“This consensus reflects the long-held position of the Palestinian people and leadership, since formal acceptance of the two-State solution in the 1988 Declaration of Independence of the State of Palestine. This significant compromise to establish the State of Palestine on only 22 per cent of our historic homeland for the sake of restoring our rights, achieving our self-determination and freedom and ending the conflict is among the boldest confirmations of Palestine’s commitment to peace. Remarkably, this commitment has prevailed, despite the historic injustice inflicted on the Palestinian people since the adoption of partition resolution 181 (II) in 1947 and the tragedy of Al-Nakba of 1948, from which our people continue to suffer to this day, particularly the Palestine refugees.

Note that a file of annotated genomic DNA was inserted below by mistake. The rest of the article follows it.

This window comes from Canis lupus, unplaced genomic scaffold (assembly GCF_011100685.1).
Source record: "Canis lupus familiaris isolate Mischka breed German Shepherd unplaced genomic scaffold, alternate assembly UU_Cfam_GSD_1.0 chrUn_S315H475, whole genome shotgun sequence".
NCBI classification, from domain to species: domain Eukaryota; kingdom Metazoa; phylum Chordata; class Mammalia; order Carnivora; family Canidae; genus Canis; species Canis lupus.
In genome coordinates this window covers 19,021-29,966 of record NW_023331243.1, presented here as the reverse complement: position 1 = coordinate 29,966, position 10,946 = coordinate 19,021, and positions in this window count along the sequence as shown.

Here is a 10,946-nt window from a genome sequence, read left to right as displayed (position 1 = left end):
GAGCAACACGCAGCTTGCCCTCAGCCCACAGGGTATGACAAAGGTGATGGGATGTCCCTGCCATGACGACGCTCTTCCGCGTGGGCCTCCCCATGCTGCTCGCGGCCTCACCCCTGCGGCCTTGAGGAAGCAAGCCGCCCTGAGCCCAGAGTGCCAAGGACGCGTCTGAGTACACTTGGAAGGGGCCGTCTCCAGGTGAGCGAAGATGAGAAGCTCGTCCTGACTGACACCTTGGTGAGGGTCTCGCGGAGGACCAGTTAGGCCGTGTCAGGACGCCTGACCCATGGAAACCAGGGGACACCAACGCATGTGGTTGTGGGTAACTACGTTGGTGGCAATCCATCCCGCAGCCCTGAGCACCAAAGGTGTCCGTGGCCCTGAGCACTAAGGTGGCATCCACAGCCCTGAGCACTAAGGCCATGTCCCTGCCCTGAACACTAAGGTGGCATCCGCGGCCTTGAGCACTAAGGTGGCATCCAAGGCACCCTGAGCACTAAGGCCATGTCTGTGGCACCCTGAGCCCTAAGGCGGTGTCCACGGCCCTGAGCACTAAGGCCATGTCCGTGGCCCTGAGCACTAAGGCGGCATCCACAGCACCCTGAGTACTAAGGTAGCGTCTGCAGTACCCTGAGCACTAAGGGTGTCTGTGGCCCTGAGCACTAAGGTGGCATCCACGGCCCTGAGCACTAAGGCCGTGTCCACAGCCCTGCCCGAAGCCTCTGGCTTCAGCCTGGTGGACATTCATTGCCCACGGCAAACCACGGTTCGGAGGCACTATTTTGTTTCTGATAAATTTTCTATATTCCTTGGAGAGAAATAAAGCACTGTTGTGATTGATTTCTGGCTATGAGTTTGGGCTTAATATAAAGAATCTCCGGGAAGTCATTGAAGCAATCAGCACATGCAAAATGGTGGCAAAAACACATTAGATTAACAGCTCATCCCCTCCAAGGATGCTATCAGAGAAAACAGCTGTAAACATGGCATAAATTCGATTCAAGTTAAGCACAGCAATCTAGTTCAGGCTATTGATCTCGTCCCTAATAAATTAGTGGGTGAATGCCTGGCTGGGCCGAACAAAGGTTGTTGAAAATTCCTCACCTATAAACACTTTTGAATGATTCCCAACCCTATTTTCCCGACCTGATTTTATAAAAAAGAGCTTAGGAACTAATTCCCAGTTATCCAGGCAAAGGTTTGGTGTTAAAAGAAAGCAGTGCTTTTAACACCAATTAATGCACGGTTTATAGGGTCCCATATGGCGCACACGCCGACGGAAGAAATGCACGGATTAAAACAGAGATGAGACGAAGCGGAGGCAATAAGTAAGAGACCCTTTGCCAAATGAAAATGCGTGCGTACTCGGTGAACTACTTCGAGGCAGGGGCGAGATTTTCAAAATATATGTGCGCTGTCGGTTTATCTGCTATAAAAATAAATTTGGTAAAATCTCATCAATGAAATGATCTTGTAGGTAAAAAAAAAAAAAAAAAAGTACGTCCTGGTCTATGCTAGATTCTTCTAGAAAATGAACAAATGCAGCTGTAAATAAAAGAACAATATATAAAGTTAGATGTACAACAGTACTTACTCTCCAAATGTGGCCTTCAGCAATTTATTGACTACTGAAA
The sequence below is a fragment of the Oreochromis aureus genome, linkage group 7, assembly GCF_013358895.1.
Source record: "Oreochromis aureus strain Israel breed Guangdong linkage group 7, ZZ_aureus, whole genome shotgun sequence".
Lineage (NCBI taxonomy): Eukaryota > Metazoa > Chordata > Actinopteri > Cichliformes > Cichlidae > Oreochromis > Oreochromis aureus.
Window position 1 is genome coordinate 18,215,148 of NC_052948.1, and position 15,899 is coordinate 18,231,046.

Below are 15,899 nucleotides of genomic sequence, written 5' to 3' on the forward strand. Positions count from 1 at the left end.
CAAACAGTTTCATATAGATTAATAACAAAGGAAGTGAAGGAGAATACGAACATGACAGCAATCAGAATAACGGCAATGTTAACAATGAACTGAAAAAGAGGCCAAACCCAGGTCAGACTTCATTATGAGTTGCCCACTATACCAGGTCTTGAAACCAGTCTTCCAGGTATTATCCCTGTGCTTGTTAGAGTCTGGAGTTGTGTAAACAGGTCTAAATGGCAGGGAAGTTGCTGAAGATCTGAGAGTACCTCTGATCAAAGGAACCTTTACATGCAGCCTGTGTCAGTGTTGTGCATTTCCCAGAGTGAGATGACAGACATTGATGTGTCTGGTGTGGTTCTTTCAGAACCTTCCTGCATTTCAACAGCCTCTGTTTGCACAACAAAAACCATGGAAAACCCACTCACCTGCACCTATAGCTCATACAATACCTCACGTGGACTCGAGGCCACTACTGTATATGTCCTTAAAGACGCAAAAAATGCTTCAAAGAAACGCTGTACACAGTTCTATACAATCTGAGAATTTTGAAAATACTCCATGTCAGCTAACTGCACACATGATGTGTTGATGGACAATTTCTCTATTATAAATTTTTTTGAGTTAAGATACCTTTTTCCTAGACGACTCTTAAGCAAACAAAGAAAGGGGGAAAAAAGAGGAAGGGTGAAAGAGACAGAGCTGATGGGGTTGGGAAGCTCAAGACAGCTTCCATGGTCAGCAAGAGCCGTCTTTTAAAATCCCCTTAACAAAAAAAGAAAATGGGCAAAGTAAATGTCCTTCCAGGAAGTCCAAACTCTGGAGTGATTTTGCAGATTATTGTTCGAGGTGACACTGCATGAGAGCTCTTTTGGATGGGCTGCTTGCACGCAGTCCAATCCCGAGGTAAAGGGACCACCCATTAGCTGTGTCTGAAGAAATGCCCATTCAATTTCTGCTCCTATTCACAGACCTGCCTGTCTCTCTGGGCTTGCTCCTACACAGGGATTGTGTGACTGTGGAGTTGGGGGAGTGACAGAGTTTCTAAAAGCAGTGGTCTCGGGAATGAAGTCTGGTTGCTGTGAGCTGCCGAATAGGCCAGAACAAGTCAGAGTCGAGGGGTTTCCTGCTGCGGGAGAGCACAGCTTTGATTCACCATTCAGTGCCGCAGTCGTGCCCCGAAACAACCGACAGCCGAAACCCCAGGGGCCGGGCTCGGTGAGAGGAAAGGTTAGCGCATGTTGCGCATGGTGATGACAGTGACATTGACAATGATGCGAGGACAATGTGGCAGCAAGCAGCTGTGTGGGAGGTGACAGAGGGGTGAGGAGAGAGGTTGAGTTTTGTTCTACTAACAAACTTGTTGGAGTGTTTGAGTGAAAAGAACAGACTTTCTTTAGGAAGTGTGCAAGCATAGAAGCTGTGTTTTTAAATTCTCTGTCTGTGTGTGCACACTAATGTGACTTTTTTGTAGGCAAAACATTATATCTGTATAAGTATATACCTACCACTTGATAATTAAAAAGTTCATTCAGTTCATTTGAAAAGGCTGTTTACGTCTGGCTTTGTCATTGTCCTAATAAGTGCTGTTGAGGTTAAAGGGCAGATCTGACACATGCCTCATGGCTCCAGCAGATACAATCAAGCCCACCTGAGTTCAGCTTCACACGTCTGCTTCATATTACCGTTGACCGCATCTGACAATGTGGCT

“Here, we underscore the gravity of the plight of the Palestine refugees, who constitute the largest, most protracted refugee problem in the world (5.3 million people) and are enduring immense hardships, which intensified this past year, despite the humanitarian assistance and protection continuously provided to them by the United Nations Relief and Works Agency for Palestine Refugees in the Near East (UNRWA) since it began operations 65 years ago. This is due to the impact of Israel’s illegal practices in Occupied Palestine, including, inter alia, the military aggressions and humanitarian crisis inflicted on the Gaza Strip, the latest in July-August 2014; the inhumane blockade of Gaza since 2007; and settlement activities and forced displacement of Palestinians, including refugees and particularly Bedouins, in the West Bank. The refugees’ situation has also degenerated due to regional instability, foremost the Syrian conflict, which has inflicted death, destruction and displacement on Palestine refugees, along with Syrian civilians suffering so gravely, and also affected Palestine refugee communities in Lebanon and Jordan, where many refugees have fled. It has also been affected by UNRWA’s unprecedented financial shortfalls, which if unmet threaten the Agency’s vital services, including schooling for 500,000 children, and its stabilizing role at this precarious time.